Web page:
Use this science lesson plan that places a focus on biology reproduction and the ability to acquire materials and energy as features that are defined by the characteristics of life.
Prior Characteristics of Life Knowledge
This biology lesson plan was created to be used in conjunction with the other lesson plans in this series, the Characteristics if Life Series. Before using this particular lesson plan with your students, please use the first lesson plan in this series to familiarize students with the definition of the characteristics of life as they will need an idea of what the characteristics of life are and how they work together in the development of living things.
Teachers, before instructing students on the specifics of reproduction as a characteristic of life, try asking students what is needed in order for a species to survive. Let them discuss this question and sooner or later they will (hopefully) come up with reproduction as an answer. Explain to students that there are some characteristics of life that are characteristics that living things actively participate in. Reproduction is one of them. Acquiring materials and energy is another. The other characteristics of life are sometimes done without the knowledge of the organism, such as homeostasis and without any active effort on the part of the organism.
Review with your students the characteristics of life listed below that living things actively participate in.
Acquiring Materials and Energy
In order for an organism to survive, it must at the minimum be able to find nourishment and other items from the environment that can be converted into energy. They use this energy to perform functions that sustain life. Discuss various ways that living things may acquire energy and materials such as foraging for food, vitamin absorption through sunlight. Ask students to discuss various ways that the organisms listed below might acquire materials and energy.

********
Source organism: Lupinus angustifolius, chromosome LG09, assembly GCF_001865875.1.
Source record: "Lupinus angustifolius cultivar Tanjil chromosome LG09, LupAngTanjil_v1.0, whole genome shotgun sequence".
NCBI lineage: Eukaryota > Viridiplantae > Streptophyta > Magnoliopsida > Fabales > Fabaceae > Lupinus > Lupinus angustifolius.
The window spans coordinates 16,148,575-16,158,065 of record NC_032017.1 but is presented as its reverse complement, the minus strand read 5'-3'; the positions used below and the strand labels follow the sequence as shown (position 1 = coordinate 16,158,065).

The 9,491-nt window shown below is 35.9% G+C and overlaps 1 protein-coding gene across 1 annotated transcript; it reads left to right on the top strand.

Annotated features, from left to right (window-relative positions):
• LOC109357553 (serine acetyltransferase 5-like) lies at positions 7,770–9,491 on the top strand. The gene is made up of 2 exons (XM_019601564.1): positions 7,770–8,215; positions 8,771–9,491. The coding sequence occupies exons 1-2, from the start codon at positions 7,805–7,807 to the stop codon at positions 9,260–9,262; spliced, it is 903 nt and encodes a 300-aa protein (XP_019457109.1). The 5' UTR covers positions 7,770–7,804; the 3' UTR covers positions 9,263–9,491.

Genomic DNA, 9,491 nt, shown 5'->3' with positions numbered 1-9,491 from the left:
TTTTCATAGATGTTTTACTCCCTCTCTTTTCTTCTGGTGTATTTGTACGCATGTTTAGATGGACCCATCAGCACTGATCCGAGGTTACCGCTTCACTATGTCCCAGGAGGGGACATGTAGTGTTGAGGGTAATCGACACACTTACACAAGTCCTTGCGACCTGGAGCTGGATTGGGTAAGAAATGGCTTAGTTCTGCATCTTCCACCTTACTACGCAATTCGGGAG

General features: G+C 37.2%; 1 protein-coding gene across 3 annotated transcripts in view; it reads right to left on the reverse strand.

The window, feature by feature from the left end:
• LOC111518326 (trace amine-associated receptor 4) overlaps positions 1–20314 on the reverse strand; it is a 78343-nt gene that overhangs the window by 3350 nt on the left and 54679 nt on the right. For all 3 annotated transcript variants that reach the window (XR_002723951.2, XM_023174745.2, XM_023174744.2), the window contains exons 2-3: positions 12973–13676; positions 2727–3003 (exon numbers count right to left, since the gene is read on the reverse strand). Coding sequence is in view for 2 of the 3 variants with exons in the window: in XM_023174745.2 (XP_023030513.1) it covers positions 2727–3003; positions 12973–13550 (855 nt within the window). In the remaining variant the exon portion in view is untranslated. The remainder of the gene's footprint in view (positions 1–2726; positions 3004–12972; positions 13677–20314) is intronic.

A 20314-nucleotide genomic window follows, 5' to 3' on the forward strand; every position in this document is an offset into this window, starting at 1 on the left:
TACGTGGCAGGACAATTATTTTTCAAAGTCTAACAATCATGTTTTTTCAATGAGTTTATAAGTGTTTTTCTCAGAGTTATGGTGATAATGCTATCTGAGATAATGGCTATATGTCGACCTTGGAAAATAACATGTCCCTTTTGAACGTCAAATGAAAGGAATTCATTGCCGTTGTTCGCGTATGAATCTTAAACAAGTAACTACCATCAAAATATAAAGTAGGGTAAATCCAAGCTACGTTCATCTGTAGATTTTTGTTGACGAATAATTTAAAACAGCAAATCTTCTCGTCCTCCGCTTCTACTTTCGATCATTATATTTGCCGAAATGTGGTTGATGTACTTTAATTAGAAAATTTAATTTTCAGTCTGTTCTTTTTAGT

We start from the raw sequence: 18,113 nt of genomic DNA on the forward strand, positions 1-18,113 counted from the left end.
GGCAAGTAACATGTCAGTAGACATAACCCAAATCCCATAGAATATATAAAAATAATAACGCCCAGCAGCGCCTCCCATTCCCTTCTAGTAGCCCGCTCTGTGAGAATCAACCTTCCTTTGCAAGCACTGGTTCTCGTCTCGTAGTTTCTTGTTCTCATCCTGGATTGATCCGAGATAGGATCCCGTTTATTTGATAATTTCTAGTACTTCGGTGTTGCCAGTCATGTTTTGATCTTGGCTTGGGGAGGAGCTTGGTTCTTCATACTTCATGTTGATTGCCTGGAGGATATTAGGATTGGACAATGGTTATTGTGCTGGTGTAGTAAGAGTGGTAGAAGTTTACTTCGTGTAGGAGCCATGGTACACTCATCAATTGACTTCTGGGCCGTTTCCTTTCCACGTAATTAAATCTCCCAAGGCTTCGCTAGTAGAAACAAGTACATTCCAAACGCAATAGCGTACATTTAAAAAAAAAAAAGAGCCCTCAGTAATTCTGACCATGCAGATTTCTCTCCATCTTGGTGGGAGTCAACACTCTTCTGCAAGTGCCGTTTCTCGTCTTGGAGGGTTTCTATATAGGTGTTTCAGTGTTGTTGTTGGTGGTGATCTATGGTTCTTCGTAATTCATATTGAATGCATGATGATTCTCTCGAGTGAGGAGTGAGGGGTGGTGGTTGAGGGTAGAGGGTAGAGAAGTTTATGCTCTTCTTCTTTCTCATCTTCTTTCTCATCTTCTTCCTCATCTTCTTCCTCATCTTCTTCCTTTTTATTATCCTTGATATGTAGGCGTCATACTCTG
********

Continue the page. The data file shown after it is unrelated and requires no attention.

- humans-Some examples may include foraging or hunting for food, breathing in oxygen and absorption of sunlight.
- trees- A good way to explain how trees actively seek to acquire energy is to take students outdoors and show them how trees grow toward the sunlight.
- slugs- Shed light on slugs acquiring materials by discussing how they search fro empty shells to make into their homes.
- birds- Discuss various methods of birds building their nests and acquiring food for themselves and their young.
Discuss reproduction with your students as a means to perpetuate the life of the species. Introduce your students to the various methods of reproduction listed below, then ask them to complete the activity in the next section.
Sexual: Requires a male and female of the species to participate in bringing together a sperm cell and an egg cell to create a new living being. This form of reproduction combines the genetics of two members of the species
Asexual: There are 3 types of asexual reproduction. They are listed and defined below. It's important to note that all forms of asexual reproduction use the genetics of one living being, therefore the offspring will be genetically similar to the parent.
- Budding-This process is common in plant species. A "bud" grows on the organism until it has grown enough to become its own independent organism.
- Regeneration- Common to invertebrates, this is the process of growing limbs, organs or other tissues to replace damaged ones.
- Fission- Also known as binary fission, this is the process of an organism dividing into two separate organisms such as in cellular division.
When talking with your students about reproduction, students may bring up the topic of the inability of some organisms of species to reproduce, for example a barren mother or a plant that does not get pollinated. Help your students to understand that only a certain amount of a particular species must reproduce in order to perpetuate the species. Then, ask them to do one or more of the activities below.
- Create a name for a species. Imagine that there are currently 100 members of the species. They each live 50 years. Their reproduction methods are sexual. For every female born there are two males. If each female that can reproduce has 3 children in their lifetime and only half the females are able to reproduce, how long will this species be able to survive? Discuss the reasoning behind your answer.
- Pick an endangered species. Do some research to find out about how many survivors are left in this species. Come up with a plan for this species that will help it reverse its endangered status.
Review the worldwide endangered species list. Write an essay on any patterns you see that are prevalent among endangered species. For instance is an endangered species more likely to be asexual or sexual? What areas of the world have the most endangered species? Are most endangered species on this list because of their own failings as a species or is it due to outside interventions such as hunting?
These activities and lesson plan should help your students to develop an in depth understanding of a species active responsibility to reproduce as well as to acquire materials and energy.